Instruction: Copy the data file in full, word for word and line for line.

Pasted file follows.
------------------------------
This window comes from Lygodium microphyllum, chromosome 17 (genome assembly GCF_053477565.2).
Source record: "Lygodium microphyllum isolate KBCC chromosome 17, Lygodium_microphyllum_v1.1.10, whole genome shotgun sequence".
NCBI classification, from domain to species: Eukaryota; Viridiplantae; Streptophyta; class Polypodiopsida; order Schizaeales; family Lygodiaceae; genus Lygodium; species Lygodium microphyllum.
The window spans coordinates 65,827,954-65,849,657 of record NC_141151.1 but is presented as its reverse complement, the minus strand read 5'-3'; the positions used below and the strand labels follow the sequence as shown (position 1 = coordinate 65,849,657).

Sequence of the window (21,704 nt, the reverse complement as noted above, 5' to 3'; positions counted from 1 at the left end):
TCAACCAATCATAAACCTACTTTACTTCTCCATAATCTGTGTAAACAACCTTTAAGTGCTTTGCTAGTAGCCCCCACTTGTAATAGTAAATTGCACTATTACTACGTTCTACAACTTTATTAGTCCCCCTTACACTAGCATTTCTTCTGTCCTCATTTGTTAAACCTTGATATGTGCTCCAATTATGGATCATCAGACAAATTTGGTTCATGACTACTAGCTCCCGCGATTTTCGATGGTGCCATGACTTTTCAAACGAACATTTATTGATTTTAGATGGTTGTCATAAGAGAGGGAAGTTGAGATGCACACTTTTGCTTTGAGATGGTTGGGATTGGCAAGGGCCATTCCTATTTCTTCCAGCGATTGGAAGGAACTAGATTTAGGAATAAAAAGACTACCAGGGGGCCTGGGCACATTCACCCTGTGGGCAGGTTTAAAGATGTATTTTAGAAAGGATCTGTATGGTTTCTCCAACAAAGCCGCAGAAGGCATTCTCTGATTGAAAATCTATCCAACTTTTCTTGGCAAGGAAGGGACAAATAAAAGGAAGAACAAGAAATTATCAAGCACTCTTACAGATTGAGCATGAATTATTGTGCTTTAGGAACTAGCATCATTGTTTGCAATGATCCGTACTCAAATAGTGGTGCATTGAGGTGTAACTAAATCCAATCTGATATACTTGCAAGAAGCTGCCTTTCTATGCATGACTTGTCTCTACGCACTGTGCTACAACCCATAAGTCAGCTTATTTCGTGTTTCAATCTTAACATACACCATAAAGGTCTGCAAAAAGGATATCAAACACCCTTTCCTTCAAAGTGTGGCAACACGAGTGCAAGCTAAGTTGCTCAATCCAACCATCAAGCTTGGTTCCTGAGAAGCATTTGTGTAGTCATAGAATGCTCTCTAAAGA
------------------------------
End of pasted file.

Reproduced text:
This window comes from Lygodium microphyllum, chromosome 17 (genome assembly GCF_053477565.2).
Source record: "Lygodium microphyllum isolate KBCC chromosome 17, Lygodium_microphyllum_v1.1.10, whole genome shotgun sequence".
NCBI classification, from domain to species: Eukaryota; Viridiplantae; Streptophyta; class Polypodiopsida; order Schizaeales; family Lygodiaceae; genus Lygodium; species Lygodium microphyllum.
The window spans coordinates 65,827,954-65,849,657 of record NC_141151.1 but is presented as its reverse complement, the minus strand read 5'-3'; the positions used below and the strand labels follow the sequence as shown (position 1 = coordinate 65,849,657).

Sequence of the window (21,704 nt, the reverse complement as noted above, 5' to 3'; positions counted from 1 at the left end):
TCAACCAATCATAAACCTACTTTACTTCTCCATAATCTGTGTAAACAACCTTTAAGTGCTTTGCTAGTAGCCCCCACTTGTAATAGTAAATTGCACTATTACTACGTTCTACAACTTTATTAGTCCCCCTTACACTAGCATTTCTTCTGTCCTCATTTGTTAAACCTTGATATGTGCTCCAATTATGGATCATCAGACAAATTTGGTTCATGACTACTAGCTCCCGCGATTTTCGATGGTGCCATGACTTTTCAAACGAACATTTATTGATTTTAGATGGTTGTCATAAGAGAGGGAAGTTGAGATGCACACTTTTGCTTTGAGATGGTTGGGATTGGCAAGGGCCATTCCTATTTCTTCCAGCGATTGGAAGGAACTAGATTTAGGAATAAAAAGACTACCAGGGGGCCTGGGCACATTCACCCTGTGGGCAGGTTTAAAGATGTATTTTAGAAAGGATCTGTATGGTTTCTCCAACAAAGCCGCAGAAGGCATTCTCTGATTGAAAATCTATCCAACTTTTCTTGGCAAGGAAGGGACAAATAAAAGGAAGAACAAGAAATTATCAAGCACTCTTACAGATTGAGCATGAATTATTGTGCTTTAGGAACTAGCATCATTGTTTGCAATGATCCGTACTCAAATAGTGGTGCATTGAGGTGTAACTAAATCCAATCTGATATACTTGCAAGAAGCTGCCTTTCTATGCATGACTTGTCTCTACGCACTGTGCTACAACCCATAAGTCAGCTTATTTCGTGTTTCAATCTTAACATACACCATAAAGGTCTGCAAAAAGGATATCAAACACCCTTTCCTTCAAAGTGTGGCAACACGAGTGCAAGCTAAGTTGCTCAATCCAACCATCAAGCTTGGTTCCTGAGAAGCATTTGTGTAGTCATAGAATGCTCTCTAAAGA